Co-translating, like writing, is an act of poetry. There is inevitably much more to say and much that is left unsaid (this essay being compacted from a much longer piece): but at the very least I’d point to co-translation as an act of writing that runs parallel both to poetry and to other means of translation; that can at the same time be essential for the translator-poet to break open the language of his or her own poetry.
“Translation is a vital art / pulsing life blood through the heart”
* Mario Bellatin ‘The Large Glass’ tr. with aft. David Shook (Phoneme Media, Los Angeles 2015)
It’s worth also considering that co-translation is nothing new, probably being as old as poetry itself, and that many Soviet period poets found less censored outlets for their work and a means of earning some living from what we might call ‘co-translation’ (e.g. Boris Pasternak in the USSR or Sándor Weöres in Hungary, to name just two poets from a very long list).
Note also the exemplary and wide-ranging work on co-translation done by Sarah Maguire and her colleagues at the Poetry Translation Centre (London) since 2003, translating work by many poets from Africa, the Middle East, Central and South Asia, and Latin America (i.e. from poetries traditionally less often translated into English) by bringing language experts and well-known UK poets together in programmes of co-translation for live readings and publication. The Centre also organises and hosts workshops involving many translators across languages (and indeed the independent proliferation of such workshops world-wide indicates the growing awareness of and value attributed to various forms of co-translation).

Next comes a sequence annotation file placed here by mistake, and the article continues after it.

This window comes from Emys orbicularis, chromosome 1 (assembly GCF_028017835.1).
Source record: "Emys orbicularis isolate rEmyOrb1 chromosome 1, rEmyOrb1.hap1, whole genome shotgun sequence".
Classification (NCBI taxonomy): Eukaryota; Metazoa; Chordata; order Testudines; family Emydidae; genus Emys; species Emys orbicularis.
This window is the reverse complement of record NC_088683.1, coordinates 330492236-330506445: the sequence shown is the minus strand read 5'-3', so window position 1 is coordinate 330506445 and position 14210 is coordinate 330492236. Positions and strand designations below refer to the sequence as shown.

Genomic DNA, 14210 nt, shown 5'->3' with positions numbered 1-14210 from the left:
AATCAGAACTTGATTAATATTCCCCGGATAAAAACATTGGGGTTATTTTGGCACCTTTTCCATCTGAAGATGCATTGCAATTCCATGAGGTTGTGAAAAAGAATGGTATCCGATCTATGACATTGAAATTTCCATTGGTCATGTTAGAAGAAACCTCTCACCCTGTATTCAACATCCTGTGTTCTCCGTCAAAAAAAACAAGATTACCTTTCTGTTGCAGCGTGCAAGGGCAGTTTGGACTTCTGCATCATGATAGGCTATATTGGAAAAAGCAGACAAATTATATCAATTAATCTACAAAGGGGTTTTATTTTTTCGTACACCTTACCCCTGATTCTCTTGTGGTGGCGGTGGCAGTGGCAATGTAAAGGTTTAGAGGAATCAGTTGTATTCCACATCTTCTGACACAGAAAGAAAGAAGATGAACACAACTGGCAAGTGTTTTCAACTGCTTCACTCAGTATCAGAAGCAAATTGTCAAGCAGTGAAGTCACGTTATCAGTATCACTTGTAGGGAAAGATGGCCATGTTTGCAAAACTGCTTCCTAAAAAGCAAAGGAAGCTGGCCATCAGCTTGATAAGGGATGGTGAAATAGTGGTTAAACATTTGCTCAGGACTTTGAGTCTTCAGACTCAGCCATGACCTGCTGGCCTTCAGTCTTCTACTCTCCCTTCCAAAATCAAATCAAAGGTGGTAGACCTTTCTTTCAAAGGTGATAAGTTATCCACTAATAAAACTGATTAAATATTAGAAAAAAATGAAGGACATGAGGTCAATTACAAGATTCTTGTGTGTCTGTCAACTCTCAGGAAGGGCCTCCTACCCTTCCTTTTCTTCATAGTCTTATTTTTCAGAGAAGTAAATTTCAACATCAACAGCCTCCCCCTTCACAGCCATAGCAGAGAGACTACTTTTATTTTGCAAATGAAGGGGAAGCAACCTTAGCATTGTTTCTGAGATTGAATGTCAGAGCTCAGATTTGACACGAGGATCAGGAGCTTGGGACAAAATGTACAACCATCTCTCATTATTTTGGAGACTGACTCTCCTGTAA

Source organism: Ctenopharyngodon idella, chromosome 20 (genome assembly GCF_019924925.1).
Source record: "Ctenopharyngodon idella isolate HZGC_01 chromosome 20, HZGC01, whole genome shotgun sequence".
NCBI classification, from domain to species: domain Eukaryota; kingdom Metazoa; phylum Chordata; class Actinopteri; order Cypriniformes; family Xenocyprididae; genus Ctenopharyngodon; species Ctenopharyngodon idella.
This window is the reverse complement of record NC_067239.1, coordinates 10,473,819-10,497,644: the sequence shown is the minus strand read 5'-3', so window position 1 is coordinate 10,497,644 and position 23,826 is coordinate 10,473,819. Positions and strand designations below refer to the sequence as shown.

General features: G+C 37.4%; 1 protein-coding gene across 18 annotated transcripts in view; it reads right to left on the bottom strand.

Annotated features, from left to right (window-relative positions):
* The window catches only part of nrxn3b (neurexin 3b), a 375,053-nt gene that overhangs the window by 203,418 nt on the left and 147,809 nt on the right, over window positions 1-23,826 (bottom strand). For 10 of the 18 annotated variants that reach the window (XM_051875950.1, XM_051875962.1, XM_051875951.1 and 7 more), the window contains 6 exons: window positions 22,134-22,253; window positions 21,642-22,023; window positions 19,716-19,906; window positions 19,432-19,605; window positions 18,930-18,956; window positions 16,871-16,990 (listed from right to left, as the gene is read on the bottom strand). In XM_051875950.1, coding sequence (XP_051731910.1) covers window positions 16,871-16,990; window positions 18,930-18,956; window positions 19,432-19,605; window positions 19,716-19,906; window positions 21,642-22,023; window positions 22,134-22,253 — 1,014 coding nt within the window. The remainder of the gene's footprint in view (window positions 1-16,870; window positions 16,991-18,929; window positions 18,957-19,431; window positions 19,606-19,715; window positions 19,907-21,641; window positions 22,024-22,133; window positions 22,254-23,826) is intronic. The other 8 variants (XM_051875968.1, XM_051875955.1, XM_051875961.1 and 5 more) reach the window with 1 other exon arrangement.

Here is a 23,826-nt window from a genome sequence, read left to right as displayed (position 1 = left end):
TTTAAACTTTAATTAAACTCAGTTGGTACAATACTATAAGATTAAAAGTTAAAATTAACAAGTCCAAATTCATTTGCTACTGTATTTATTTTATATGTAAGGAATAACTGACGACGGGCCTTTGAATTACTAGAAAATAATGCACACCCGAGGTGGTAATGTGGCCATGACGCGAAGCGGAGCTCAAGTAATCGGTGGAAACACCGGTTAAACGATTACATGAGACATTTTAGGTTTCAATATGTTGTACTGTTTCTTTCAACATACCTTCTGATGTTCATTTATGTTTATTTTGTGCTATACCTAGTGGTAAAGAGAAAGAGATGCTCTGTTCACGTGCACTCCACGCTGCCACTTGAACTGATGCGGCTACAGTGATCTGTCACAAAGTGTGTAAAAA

Visit the Poetry Translation Centre’s website here.